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It seems like every time I write a review of a Hinderer knife I can’t help but open with a commentary on the state of the Hinderer market. Maybe it’s the finance degree talking. At any rate, a few years ago a Hinderer XM-18 would sell for well north of retail. Some were selling for close to $1,000.
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Those prices slowly began to drop from their peak, and when I wrote my review of the XM-18 3.5″ back in October 2014, I paid around $550 for the knife. Still about $150 above retail, but a far cry from the $800+ they were commanding when I was seriously getting into knife collecting in 2011-2012.
Fast forward to October 2015 when I reviewed the XM-18 3″. I paid $385 for that knife, which is right around retail.
And oddly enough I bought my MP-1 right around the fall of 2016, and I paid $450 for it on the secondary market. It retails for $695 on Knife Art. Things sure have changed. Who would have guessed that you can buy a Hinderer for below retail on the secondary market? Probably not the guys that paid $1,000 for their XM-18s.
Regardless of the reason I won’t complain. It allowed me to pick up the MP-1 at a nice price for this review. And the MP-1 is an interesting piece that I might not have checked out at full retail. It shares a lot of similarities to the XM-18, but it’s stockier in build. This knife also comes with a new feature. MP-1 stands for Modular Platform-1, and this knife’s selling feature is a removable backspacer that can be swapped out with various other backspacers. I am not sure if the replaceable backsapcer on its own it would be reason enough to buy the knife, but the rest of the MP-1 was intriguing.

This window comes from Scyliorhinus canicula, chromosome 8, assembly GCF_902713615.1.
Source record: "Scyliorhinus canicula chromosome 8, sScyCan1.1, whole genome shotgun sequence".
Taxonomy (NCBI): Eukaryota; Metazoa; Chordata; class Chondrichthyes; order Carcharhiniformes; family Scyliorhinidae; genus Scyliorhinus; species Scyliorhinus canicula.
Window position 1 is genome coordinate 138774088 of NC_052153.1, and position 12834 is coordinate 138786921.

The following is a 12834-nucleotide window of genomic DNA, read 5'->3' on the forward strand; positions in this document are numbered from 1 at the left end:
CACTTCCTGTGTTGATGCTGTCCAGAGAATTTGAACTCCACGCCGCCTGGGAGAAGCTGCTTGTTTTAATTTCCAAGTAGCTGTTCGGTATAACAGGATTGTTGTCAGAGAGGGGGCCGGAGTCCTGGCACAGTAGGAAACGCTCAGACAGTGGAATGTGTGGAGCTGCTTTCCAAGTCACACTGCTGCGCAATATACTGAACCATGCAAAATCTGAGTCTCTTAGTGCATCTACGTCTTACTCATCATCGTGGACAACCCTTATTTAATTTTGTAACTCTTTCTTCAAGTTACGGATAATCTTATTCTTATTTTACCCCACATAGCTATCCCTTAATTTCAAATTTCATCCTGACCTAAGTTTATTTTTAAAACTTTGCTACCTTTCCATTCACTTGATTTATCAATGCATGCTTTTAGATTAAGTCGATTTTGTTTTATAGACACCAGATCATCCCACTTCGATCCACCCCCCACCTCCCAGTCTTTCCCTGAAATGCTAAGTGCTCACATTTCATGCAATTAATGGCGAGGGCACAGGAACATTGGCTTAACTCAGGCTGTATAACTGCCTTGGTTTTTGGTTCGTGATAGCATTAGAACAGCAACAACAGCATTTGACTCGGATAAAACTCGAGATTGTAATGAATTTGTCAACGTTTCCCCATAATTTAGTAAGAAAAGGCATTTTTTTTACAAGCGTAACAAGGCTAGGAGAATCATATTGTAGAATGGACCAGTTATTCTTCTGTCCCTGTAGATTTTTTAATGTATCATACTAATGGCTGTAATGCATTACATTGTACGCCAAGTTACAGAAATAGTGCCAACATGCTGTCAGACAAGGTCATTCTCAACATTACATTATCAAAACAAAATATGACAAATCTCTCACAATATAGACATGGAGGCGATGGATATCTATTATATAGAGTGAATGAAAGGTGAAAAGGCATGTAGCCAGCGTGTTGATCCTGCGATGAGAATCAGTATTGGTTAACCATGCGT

General Dimensions and Blade Details
The MP-1 has an overall length of 8″, a 3.5″ blade, and weighs 5.9 ounces. This knife was designed by Rick Hinderer and is made in the USA. The MP-1 a substantial knife and is about half an ounce lighter than a G-10 handled XM-18 3.5″. Personally, this is not the most practical Every Day Carry (EDC) knife, but it’s beautifully made with lots of detail. The workmanship is unmistakable and I have spent many evenings admiring this knife. While I have carried and used my MP-1, my ideal EDC knife is usually about the size of a Sage 1. I am sure some carry theirs religiously, but must confess this is more of a collectible for me.
The MP-1 has a modified sheepsfoot blade, not dissimilar to the Benchmade Triage rescue knife. This lends a friendlier profile to the MP-1 and gives it a workmanlike feel. Sort of like the orthotic sneakers old people wear. Its much less aggressive than the original XM-18 line. While there are some design flourishes to elevate the MP-1, at the end of the day this is a comfortable and practical knife if you can get over the weight and thickness of it. This blade cuts well with a high flat grind. The tip is a little lower on this knife but is still surprisingly fine. You can easily pierce materials with it without it being needle sharp. The edge has been ground perfectly.
The MP-1 comes with S35VN blade steel. S35VN isn’t super high end stuff, but it’s totally adequate here. I don’t necessarily need this thing to come in S110V, although I suppose that would be interesting. S35VN is a great higher end working steel. Easy to maintain, yet it holds a good edge, is reasonably tough and corrosion resistant. It has become one of my favorite steels for an EDC knife. Similar to CTS-XHP in that it’s just a good all round steel and you won’t need a diamond stone to bring an edge back on it.
These days I tend to gloss over the knife steel part of the review unless it’s a new steel or I really have something to say (beyond my practical observations and a few general words on the steel itself). If you want a deeper dive into blade steel, chemical composition, etc., then I suggest checking out the knife steel section of the website.
Handle, Ergonomics, and Pocket Clip